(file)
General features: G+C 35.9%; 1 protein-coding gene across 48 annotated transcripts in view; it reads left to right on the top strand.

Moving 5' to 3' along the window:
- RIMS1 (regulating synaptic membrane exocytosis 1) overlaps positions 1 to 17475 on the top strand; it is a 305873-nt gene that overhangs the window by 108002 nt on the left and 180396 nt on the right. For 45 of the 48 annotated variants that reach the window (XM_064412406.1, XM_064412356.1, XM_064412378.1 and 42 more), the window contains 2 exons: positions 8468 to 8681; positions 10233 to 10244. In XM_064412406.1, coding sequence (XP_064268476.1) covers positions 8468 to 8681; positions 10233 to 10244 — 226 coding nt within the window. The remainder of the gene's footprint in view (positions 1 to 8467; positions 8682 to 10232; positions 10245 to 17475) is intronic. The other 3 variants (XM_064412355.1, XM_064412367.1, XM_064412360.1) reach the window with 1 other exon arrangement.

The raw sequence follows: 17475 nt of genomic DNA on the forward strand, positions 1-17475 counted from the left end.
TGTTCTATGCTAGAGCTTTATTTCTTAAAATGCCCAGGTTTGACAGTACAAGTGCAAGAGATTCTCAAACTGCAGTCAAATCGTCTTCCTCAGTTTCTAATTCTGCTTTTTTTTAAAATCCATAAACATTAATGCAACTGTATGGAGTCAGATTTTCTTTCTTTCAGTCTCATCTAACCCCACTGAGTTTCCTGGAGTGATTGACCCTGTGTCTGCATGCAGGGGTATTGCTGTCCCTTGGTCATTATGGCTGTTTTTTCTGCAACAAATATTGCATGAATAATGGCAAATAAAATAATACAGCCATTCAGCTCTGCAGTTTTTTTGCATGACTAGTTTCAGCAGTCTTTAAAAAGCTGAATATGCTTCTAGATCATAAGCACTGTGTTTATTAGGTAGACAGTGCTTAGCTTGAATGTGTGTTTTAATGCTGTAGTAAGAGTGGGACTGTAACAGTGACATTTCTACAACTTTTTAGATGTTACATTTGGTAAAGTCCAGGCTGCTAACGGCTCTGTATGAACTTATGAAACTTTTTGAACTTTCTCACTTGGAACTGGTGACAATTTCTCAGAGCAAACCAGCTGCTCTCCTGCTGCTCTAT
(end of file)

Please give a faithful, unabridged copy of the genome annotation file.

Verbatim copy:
General features: G+C 35.9%; 1 protein-coding gene across 48 annotated transcripts in view; it reads left to right on the top strand.

Moving 5' to 3' along the window:
- RIMS1 (regulating synaptic membrane exocytosis 1) overlaps positions 1 to 17475 on the top strand; it is a 305873-nt gene that overhangs the window by 108002 nt on the left and 180396 nt on the right. For 45 of the 48 annotated variants that reach the window (XM_064412406.1, XM_064412356.1, XM_064412378.1 and 42 more), the window contains 2 exons: positions 8468 to 8681; positions 10233 to 10244. In XM_064412406.1, coding sequence (XP_064268476.1) covers positions 8468 to 8681; positions 10233 to 10244 — 226 coding nt within the window. The remainder of the gene's footprint in view (positions 1 to 8467; positions 8682 to 10232; positions 10245 to 17475) is intronic. The other 3 variants (XM_064412355.1, XM_064412367.1, XM_064412360.1) reach the window with 1 other exon arrangement.

The raw sequence follows: 17475 nt of genomic DNA on the forward strand, positions 1-17475 counted from the left end.
TGTTCTATGCTAGAGCTTTATTTCTTAAAATGCCCAGGTTTGACAGTACAAGTGCAAGAGATTCTCAAACTGCAGTCAAATCGTCTTCCTCAGTTTCTAATTCTGCTTTTTTTTAAAATCCATAAACATTAATGCAACTGTATGGAGTCAGATTTTCTTTCTTTCAGTCTCATCTAACCCCACTGAGTTTCCTGGAGTGATTGACCCTGTGTCTGCATGCAGGGGTATTGCTGTCCCTTGGTCATTATGGCTGTTTTTTCTGCAACAAATATTGCATGAATAATGGCAAATAAAATAATACAGCCATTCAGCTCTGCAGTTTTTTTGCATGACTAGTTTCAGCAGTCTTTAAAAAGCTGAATATGCTTCTAGATCATAAGCACTGTGTTTATTAGGTAGACAGTGCTTAGCTTGAATGTGTGTTTTAATGCTGTAGTAAGAGTGGGACTGTAACAGTGACATTTCTACAACTTTTTAGATGTTACATTTGGTAAAGTCCAGGCTGCTAACGGCTCTGTATGAACTTATGAAACTTTTTGAACTTTCTCACTTGGAACTGGTGACAATTTCTCAGAGCAAACCAGCTGCTCTCCTGCTGCTCTAT